class PetData:
    name: str
    price: int

fn = lambda: PetData(*fields())

base = measure("baseline", fields)
measure("dataclass", fn, baseline=base)
Pet size (baseline) = 161 bytes
Pet size (dataclass) = 249 bytes
x1.55 to baseline

Thing is, it's 1.6 times larger than a tuple.

Let's try a named tuple then:

from typing import NamedTuple

class PetTuple(NamedTuple):
    name: str
    price: int


fn = lambda: PetTuple(*fields())

base = measure("baseline", fields)
measure("named tuple", fn, baseline=base)
Pet size (baseline) = 161 bytes
Pet size (named tuple) = 161 bytes
x1.00 to baseline

Looks like a dataclass, works like a tuple. Perfect. Or not?

If you are into Python, see further comparison in the Compact objects in Python post. Better yet, save that for later and let's move on to the next use case.

Education

📝 Use case: You are teaching a "Modern SQL" course. In one of the lessons, you explain the standard way of limiting the result rows of a SELECT query.

You are probably familiar with the limit clause, which returns the first N rows according to the order by:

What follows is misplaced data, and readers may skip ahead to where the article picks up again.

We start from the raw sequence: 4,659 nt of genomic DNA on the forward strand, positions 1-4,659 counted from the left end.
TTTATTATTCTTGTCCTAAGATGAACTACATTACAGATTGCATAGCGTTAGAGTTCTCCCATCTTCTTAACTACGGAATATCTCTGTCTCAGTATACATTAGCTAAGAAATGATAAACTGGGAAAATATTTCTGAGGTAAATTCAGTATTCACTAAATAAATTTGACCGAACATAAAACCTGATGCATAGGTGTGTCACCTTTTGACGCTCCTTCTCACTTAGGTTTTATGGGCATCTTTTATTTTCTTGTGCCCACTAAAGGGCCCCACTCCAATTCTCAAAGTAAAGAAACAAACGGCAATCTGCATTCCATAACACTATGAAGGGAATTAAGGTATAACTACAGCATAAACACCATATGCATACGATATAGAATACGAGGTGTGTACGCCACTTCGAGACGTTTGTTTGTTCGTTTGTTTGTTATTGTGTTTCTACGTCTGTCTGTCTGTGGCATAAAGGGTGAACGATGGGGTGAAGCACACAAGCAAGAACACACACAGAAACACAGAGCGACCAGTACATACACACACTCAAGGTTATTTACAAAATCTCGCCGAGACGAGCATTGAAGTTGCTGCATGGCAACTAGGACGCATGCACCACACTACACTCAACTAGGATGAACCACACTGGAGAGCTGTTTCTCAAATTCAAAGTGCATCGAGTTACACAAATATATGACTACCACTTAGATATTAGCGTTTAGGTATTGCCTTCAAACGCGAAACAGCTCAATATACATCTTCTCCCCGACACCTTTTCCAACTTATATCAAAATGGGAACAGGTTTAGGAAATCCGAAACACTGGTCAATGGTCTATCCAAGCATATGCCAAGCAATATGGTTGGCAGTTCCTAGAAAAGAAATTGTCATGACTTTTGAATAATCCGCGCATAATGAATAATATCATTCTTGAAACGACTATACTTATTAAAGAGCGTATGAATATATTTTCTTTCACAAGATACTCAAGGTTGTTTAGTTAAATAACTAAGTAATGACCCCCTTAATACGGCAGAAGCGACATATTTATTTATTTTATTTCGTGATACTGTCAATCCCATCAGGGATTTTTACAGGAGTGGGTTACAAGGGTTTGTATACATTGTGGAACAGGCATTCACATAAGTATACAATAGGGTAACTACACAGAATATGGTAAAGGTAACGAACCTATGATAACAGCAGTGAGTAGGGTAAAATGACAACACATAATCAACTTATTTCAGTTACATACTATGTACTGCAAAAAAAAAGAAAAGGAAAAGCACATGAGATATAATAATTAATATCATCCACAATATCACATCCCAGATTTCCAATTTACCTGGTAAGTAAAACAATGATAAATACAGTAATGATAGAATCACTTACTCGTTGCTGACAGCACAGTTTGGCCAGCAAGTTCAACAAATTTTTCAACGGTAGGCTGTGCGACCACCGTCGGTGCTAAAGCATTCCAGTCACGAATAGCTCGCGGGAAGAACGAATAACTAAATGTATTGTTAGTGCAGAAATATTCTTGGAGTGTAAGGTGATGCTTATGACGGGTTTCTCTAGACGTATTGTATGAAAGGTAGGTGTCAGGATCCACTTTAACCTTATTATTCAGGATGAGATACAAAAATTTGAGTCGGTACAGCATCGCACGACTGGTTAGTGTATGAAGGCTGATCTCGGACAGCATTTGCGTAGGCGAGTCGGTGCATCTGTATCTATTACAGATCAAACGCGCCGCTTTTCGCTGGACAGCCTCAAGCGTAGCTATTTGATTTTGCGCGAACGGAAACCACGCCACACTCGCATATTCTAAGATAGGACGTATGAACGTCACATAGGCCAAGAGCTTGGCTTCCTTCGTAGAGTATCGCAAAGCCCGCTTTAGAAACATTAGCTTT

select * from employees
order by salary desc
limit 5;
┌────┬───────┬────────┬────────────┬────────┐
│ id │ name  │  city  │ department │ salary │
├────┼───────┼────────┼────────────┼────────┤
│ 23 │ Henry │ London │ it         │    104 │
│ 24 │ Irene │ Berlin │ it         │    104 │
│ 32 │ Dave  │ London │ sales      │     96 │
│ 31 │ Cindy │ Berlin │ sales      │     96 │
│ 22 │ Grace │ Berlin │ it         │     90 │
└────┴───────┴────────┴────────────┴────────┘

But although limit is widely supported, it's not part of the SQL standard. The standard (as of SQL:2008) dictates that we use fetch:

select * from employees
order by salary desc
fetch first 5 rows only;
┌────┬───────┬────────┬────────────┬────────┐
│ id │ name  │  city  │ department │ salary │
├────┼───────┼────────┼────────────┼────────┤
│ 23 │ Henry │ London │ it         │    104 │
│ 24 │ Irene │ Berlin │ it         │    104 │
│ 32 │ Dave  │ London │ sales      │     96 │
│ 31 │ Cindy │ Berlin │ sales      │     96 │
│ 22 │ Grace │ Berlin │ it         │     90 │
└────┴───────┴────────┴────────────┴────────┘